Anger is just a feeling. It’s what we do with it that’s the problem.
When people don’t control their anger, it can be dangerous.
When I talk to managers, teams and leaders the question of anger always lingers beneath the subject of how to manage difficult conversations and how to deal with conflict.
Often the question that people have in their heads is: What happens if I get into a difficult conversation and I or the other person get really mad?
According to Mitch Abblett, clinical psychologist and author of several books on anger and anxiety in teenagers and young adults, we have four basic needs that, when not fulfilled, can trigger anger:
Respect. Is the person we’re talking to feeling insulted or dismissed, or that her boundaries are being ignored?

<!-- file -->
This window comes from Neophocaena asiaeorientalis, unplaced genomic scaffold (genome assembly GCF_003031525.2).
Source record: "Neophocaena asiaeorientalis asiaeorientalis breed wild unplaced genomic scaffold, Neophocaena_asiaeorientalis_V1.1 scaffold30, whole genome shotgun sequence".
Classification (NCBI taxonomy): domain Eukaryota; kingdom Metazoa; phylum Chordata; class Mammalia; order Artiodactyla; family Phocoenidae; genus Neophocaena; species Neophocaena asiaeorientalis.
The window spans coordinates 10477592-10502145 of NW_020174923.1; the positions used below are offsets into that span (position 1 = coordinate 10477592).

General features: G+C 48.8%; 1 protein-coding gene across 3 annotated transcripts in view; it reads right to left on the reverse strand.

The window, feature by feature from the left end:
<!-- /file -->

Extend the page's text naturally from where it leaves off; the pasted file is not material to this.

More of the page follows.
Space: Does the person I’m talking to have the physical and emotional space that he needs.
Validation: Am I acknowledging the feelings of the person I’m talking to, rather than making him feel that they aren’t real?
Peers: Is the person I’m talking to feeling accepted by her peers?
Before getting into a difficult conversation, ask yourself these questions:
What is the other person’s state of mind? Is he feeling respected, insulted, dismissed? (Notice that I’m asking whether the person feels this way, not whether you’re making them feel that way. This is a subtle but important difference.)
Does he have the physical and emotional space he needs in order to have this conversation?
Am I ready to acknowledge his feelings and point of view?
Is she feeling excluded and not accepted by her peers? How can I reinforce her sense of belonging during this conversation?
We can’t have brave conversations in an unsafe way.
Chose brave and safe. Always.